Here in the Last Best Place, folks know that you’re only as good as your word, a handshake can still seal a deal, and when you’re neighbor says it’s raining, you don’t need to look outside to know you’ll need an umbrella. Unfortunately, the straight talk culture of Big Sky Country doesn’t exist in Washington. Special interest groups hire slick spinsters to provide political cover for the unpopular actions of unelected bureaucrats.
I’ve introduced the Montana Land Sovereignty Act in the House to make sure that Montanans will always have a seat at the table when it comes to new designations of National Monuments in our state.
The president is currently empowered under the Antiquities Act of 1906 to unilaterally designate new National Monuments in Montana — without any regard whatsoever to local public opinion.
As the name suggests, when the Antiquities Act became law, it was meant to preserve antiques, especially Native American ruins, from looters. It was primarily supported by the Archaeological Institute of America, the American Anthropological Association and the Smithsonian Institution.
It was never intended to circumvent Congress and designate huge parcels of land as National Monuments. In fact, this question was directly considered during the debate on June 5, 1906, when Mr. Stephens of Texas asked on the House floor if the Antiquities Act could be used to tie up large parcels of land. The bills’ sponsor assures him: “Certainly not. The object is entirely different. It is to preserve these old objects of special interest and the Indian remains in the pueblos in the Southwest.”
And while the most appropriate candidates for National Monument designations have been protected over the years, there are some folks who are trying to stretch the authority of the Antiquities Act beyond its intended purpose. And they’ve set their sights on 13 million acres of land across 11 Western states, including Montana.
Now, some have suggested that my Made-in-Montana legislation to protect us from this abuse is unnecessary. They cite promises made by the Obama administration and its allies that there aren’t plans to designate new monuments in Montana. It’s an odd claim because we know there are, in fact, plans. Their “NOT FOR RELEASE” plan was leaked, and is now posted on my website along with more than 300 pages of emails that included reports of high-level conversations between Interior Secretary Ken Salazar and our Sens. Jon Tester and Max Baucus.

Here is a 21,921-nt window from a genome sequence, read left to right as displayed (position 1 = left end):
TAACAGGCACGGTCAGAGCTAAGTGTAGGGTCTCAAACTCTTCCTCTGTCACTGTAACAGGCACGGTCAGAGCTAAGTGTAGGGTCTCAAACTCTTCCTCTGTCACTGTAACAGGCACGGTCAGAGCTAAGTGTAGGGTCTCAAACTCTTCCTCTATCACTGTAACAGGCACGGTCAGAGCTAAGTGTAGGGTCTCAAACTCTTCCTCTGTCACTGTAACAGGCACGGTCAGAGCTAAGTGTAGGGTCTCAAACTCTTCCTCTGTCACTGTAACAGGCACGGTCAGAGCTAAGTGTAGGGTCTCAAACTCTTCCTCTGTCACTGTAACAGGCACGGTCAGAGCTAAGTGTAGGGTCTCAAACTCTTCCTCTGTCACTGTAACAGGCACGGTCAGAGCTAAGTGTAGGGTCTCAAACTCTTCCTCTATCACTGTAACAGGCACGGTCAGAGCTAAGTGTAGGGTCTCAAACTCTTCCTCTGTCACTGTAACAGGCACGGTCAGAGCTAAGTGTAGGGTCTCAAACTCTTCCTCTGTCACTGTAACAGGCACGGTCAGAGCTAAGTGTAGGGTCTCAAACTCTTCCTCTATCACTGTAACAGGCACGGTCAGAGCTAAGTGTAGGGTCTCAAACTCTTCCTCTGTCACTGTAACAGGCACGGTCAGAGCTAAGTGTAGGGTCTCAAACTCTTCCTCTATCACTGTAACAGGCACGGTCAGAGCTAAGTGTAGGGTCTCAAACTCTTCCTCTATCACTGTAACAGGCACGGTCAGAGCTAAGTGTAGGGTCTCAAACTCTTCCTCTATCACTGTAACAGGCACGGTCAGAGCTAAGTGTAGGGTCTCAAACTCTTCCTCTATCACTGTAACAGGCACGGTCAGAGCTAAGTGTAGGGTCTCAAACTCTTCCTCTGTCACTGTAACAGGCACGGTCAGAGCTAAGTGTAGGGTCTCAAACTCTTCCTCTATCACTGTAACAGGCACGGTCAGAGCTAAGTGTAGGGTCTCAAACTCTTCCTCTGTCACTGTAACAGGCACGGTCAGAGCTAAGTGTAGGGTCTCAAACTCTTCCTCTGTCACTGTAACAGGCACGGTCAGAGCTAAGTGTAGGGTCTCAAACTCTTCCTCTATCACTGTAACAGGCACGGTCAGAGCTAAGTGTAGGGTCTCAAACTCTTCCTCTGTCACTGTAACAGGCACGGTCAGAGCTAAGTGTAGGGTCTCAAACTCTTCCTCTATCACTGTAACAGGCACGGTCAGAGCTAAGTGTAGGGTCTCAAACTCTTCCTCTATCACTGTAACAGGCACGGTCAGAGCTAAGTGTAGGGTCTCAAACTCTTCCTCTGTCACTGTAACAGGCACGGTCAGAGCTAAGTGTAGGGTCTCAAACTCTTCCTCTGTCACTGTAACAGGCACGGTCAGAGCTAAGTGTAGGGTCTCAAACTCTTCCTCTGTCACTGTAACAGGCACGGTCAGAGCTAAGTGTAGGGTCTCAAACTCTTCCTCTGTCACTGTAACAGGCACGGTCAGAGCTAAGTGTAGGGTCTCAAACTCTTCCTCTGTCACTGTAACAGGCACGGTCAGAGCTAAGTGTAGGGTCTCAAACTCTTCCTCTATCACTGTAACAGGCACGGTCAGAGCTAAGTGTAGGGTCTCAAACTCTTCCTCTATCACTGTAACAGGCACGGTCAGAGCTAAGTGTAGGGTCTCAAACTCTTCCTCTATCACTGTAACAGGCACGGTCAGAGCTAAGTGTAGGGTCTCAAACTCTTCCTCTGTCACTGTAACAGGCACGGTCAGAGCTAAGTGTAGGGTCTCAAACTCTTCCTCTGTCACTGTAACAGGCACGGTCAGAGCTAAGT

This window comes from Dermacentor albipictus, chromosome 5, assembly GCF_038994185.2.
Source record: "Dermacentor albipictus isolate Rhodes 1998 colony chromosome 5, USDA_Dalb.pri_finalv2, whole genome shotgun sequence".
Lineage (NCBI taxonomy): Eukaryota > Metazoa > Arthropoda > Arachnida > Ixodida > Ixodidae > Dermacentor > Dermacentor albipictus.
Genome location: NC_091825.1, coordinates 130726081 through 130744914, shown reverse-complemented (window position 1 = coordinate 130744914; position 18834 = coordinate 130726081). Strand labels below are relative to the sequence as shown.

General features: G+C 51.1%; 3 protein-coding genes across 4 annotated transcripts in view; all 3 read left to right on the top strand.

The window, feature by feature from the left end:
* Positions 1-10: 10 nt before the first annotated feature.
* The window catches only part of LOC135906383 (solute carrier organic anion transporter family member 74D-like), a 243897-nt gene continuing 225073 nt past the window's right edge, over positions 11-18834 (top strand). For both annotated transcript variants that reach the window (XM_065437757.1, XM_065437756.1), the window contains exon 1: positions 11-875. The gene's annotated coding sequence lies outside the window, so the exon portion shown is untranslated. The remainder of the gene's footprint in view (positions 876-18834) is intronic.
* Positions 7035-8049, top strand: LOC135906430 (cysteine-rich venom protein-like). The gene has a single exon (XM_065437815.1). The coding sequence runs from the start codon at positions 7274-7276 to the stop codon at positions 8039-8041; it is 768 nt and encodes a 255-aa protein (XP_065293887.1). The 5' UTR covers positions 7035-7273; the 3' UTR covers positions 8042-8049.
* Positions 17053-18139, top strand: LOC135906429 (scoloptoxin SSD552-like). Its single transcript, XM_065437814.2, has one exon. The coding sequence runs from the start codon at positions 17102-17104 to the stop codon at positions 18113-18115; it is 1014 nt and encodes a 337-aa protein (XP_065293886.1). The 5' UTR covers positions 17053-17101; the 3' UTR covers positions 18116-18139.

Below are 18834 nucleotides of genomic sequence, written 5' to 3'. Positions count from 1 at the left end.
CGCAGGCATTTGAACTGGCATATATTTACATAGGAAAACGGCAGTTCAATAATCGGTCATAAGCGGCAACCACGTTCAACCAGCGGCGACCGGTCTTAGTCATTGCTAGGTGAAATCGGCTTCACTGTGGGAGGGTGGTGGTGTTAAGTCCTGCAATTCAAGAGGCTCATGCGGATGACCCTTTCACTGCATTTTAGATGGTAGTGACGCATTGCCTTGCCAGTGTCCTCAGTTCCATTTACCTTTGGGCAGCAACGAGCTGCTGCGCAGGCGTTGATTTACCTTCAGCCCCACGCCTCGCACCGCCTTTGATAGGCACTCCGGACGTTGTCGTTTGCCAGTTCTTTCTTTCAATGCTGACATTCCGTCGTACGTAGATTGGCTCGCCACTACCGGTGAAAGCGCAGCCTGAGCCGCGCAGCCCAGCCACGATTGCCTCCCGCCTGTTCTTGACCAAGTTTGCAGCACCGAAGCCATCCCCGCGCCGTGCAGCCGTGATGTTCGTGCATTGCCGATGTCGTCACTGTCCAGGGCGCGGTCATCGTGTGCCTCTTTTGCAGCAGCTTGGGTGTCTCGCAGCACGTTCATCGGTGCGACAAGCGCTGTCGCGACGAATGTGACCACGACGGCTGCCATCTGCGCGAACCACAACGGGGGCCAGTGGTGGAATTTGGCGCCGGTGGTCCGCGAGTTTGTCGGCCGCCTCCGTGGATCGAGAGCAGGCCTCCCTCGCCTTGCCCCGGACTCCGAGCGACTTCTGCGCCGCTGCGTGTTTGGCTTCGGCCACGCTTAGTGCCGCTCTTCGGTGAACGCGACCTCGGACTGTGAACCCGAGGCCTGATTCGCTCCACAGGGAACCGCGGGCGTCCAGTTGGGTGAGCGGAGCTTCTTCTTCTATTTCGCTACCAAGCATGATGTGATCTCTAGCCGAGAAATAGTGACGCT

Perhaps most revealing of all, last September, the Obama administration started holding public meetings to discuss these plans. They got an earful from local residents, thousands of whom have contacted my office in support of the Montana Land Sovereignty Act. But the meeting itself begs a serious question: If there are no plans, then why is the Obama administration holding public meetings about them?
Frankly, the whole thing doesn’t pass the smell test. We’ve been here before. In 2001, Montana got burned by the Clinton Administration’s last-minute designation of the Upper Missouri River Breaks National Monument. Under current law, President Obama can declare new monuments at any time. In fact, that’s exactly what his Bureau of Land Management recommends.
Consider this excerpt from the leaked plan (which, we’re told doesn’t exist): “Should the legislative process not prove fruitful, or if a nationally significant natural or cultural land resource were to come under threat of imminent harm, BLM would recommend that the Administration consider using the Antiquities Act to designate new National Monuments by presidential proclamation,” (pages 4-5).
There’s no call for public discussion in this fully articulated plan of action. Circumventing the “legislative process” is code for shutting out the American people. Acting by “presidential proclamation” means legislating with the stroke of a pen. This is the action recommended to the Obama administration by the Bureau of Land Management in 48 states.
There’s a different plan in two states — Wyoming and parts of Alaska. In those states, the law has been updated to require Congressional approval for new National Monument Designations. The president is not the final authority. Here’s the BLM plan for those states: "The BLM also recommends that the Administration begin a dialogue with Congress to encourage the conservation of these areas," (page 6).
If you’re like me, you think “a dialogue” is better than a unilateral “presidential proclamation.” The Montana Land Sovereignty Act gives Montana the exact same protection that Wyoming currently has. As demonstrated above, that simple change encourages dialogue instead of unilateral presidential proclamations.
Shouldn’t questions of public land use involve the local communities that live, work and play on that land more than anyone else? The Montana Land Sovereignty Act does not make future monument designations impossible. If there are worthy candidates in the state, they can still be protected as long as there is public support. All my legislation does is make sure that Montanans are intimately involved in that decision.
There’s just no reason to oppose this common sense precaution unless you’re counting on catching folks off guard with another last-minute designation.
(Rep. Denny Rehberg is a Republican representing Montana.)